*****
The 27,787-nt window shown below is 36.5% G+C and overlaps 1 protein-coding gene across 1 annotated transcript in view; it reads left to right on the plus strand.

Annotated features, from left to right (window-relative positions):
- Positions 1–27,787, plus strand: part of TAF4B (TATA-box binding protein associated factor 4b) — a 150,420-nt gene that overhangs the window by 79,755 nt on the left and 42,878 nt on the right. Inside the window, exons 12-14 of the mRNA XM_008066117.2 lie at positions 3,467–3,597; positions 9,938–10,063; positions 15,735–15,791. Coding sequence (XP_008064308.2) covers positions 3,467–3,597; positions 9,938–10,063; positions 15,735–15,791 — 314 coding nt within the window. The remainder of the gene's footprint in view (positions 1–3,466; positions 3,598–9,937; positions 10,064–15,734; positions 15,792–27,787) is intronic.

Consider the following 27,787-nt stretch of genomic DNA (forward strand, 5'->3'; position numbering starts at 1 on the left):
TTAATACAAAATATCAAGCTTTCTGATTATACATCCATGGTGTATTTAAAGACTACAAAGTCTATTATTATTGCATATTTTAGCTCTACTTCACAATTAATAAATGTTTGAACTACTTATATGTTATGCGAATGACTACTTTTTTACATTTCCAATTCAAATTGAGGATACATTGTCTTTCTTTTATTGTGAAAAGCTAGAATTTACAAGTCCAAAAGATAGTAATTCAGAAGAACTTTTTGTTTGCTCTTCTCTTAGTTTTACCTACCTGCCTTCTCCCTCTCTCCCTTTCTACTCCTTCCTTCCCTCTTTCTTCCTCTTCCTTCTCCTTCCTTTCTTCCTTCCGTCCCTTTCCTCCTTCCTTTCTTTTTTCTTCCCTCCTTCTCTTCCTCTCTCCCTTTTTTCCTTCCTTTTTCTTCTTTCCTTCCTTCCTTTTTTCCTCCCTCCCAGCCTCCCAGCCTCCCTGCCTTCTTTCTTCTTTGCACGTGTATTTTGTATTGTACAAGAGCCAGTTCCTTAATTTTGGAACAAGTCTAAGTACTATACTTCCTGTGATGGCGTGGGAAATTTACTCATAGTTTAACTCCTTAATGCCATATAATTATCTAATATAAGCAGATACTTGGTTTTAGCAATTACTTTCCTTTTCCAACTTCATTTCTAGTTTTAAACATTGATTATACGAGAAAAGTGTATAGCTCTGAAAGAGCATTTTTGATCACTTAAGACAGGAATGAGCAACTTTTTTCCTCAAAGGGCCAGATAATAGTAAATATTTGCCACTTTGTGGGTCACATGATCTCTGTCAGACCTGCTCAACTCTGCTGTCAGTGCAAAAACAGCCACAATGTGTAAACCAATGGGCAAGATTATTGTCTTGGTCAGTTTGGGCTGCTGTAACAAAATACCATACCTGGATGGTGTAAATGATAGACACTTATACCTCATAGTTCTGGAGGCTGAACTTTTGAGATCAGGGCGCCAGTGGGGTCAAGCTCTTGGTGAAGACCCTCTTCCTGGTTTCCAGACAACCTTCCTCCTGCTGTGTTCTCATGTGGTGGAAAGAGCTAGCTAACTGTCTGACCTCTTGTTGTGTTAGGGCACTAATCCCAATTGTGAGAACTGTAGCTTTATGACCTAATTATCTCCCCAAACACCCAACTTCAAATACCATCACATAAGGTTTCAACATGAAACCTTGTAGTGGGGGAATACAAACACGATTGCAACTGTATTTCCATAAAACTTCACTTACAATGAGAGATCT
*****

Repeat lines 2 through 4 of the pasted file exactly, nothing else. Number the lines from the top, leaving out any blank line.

Annotated features, from left to right (window-relative positions):
- Positions 1–27,787, plus strand: part of TAF4B (TATA-box binding protein associated factor 4b) — a 150,420-nt gene that overhangs the window by 79,755 nt on the left and 42,878 nt on the right. Inside the window, exons 12-14 of the mRNA XM_008066117.2 lie at positions 3,467–3,597; positions 9,938–10,063; positions 15,735–15,791. Coding sequence (XP_008064308.2) covers positions 3,467–3,597; positions 9,938–10,063; positions 15,735–15,791 — 314 coding nt within the window. The remainder of the gene's footprint in view (positions 1–3,466; positions 3,598–9,937; positions 10,064–15,734; positions 15,792–27,787) is intronic.

Consider the following 27,787-nt stretch of genomic DNA (forward strand, 5'->3'; position numbering starts at 1 on the left):